Friday, February 8, 2013

Jason goes to Indiefest--Opening Night

It's the 15th annual SF Indiefest, and they're calling it their Quinceañera celebration.

I don't mean to be nitpicky or to inject math into the celebration, but technically the start of the 15th annual festival means it has only been around 14 years. It started in 1999. In 2000--one year after the founding festival--they held the 2nd Indiefest. The third Indiefest was in 2001--2 years after the first festival. Most importantly, in 2002 they had the 4th Indiefest, and the first one I attended. So as far as I'm concerned, we should start counting from there. Happy 11 years since I started attending Indiefest! (making this my 12th one)

In any case, everybody gets this wrong (a couple of years ago when Cinequest held it's 21st festival, they claimed they were finally old enough to drink. I pointed out A: not really, and B: that never stopped them before.) And I'd rather party than do math, so happy Quinceañera, Indiefest!

The festival opened with Michel Gondry's new film, THE WE AND THE I. At first it seems like kind of a departure for Gondry (ETERNAL SUNSHINE OF THE SPOTLESS MIND, THE SCIENCE OF SLEEP) as he puts aside his magic realism and goes for an intimate, improvised look at the lives of high school kids on the bus. But there are, in their own ways, flashes of his magic and sense of humor in there. Kids hurry excitedly out of school, grab their cell phones from the local convenience store (a friend of mine explained that in NY cell phones are banned from school, so the kids will pay a couple of bucks for the local corner store to hold onto their phones so they can get them as soon as their out of school. Interesting phenomenon.) They get on the bus, and they immediately start acting like kids. I.e., assholes (or victims of assholes.) This is the "WE" part of the title. Mob mentality, bullies, showing off for friends. The "I" comes later, as we get more revealing glimpses into the characters. But the WE was unpleasant enough for me to hate the I before I ever met it. I'm sorry, but I know I have a bit of a block when it comes to kids being jerks. I think it's understandable, as I was (still am) a nerd whose last name is a slang term for penis. I don't need to be reminded of how awful high school kids are. And if I am reminded, I am unlikely to later sympathize with them in any way. I could tell it was an interesting, well made project. And many times the entire audience (including myself) laughed. And everybody else seemed to have more enlightening things to say about the movie. But my only takeaway was that kids are awful, awful human beings.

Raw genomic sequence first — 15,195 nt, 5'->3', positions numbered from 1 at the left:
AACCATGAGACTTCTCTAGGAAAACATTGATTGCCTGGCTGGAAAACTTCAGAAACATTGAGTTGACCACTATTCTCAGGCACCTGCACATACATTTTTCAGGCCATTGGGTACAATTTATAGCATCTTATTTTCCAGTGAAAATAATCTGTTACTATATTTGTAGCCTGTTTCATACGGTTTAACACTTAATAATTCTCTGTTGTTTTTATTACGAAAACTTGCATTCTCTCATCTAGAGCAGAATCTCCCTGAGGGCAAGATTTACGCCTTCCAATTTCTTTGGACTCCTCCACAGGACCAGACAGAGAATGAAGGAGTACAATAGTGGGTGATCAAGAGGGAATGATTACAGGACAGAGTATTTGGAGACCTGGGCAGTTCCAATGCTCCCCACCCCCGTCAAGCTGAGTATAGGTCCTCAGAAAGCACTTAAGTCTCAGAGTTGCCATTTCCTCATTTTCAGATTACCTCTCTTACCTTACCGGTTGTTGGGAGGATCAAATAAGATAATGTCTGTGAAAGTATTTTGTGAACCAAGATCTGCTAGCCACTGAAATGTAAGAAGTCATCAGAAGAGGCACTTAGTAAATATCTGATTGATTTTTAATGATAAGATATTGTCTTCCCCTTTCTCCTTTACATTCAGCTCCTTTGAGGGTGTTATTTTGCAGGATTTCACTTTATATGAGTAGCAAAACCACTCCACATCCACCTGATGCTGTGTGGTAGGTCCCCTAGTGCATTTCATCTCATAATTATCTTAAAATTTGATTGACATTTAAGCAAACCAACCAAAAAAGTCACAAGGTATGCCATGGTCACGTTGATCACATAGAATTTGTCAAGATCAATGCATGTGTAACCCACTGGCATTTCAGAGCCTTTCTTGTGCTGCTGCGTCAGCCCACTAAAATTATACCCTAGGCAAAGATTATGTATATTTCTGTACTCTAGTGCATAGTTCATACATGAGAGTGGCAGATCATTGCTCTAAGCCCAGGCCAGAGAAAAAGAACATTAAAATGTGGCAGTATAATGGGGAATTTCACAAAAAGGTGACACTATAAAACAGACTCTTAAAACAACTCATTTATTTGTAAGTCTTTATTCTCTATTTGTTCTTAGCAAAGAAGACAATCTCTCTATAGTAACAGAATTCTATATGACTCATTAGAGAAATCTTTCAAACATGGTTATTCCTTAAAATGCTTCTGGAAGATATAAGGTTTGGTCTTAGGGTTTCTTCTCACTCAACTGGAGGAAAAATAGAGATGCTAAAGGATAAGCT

And then I stuck around for the party. Had a little beer, talked to a few friends, marveled at the huge crowd there (I'm sure ~80% of them I won't see again in the festival.) Watched the band play for a while. Had another beer. And eventually they ran out of beer, so I decided my work there was done (even though there was still wine and liquor there. But it's a long festival and I gotta pace myself.) So I headed back to BART and eventually home. Apparently if I had stayed a little longer I could've seen Barry Zito play guitar.

By the way, there was also a last minute addition to the festival, a one time only screening of FACES IN THE MIRROR. I had seen everything that played at Indiefest since my first year--even in years when that was impossible. But this year...Indiefest just isn't set up that way. This is the first either/or decision I've had to make in my festival schedule, but it won't be my last. A bit of an end-of-an-era for me. I won't quite be able to definitively say what the best film in the festival was this year. And I can't claim to be "the guy who sees everything at Indiefest" anymore (but at least no one else can, either.) And, for the record, a friend whose opinions on movies I trust reasonably well told me I made the right choice.

Running Time: 103 minutes
My Total Minutes: 313,162
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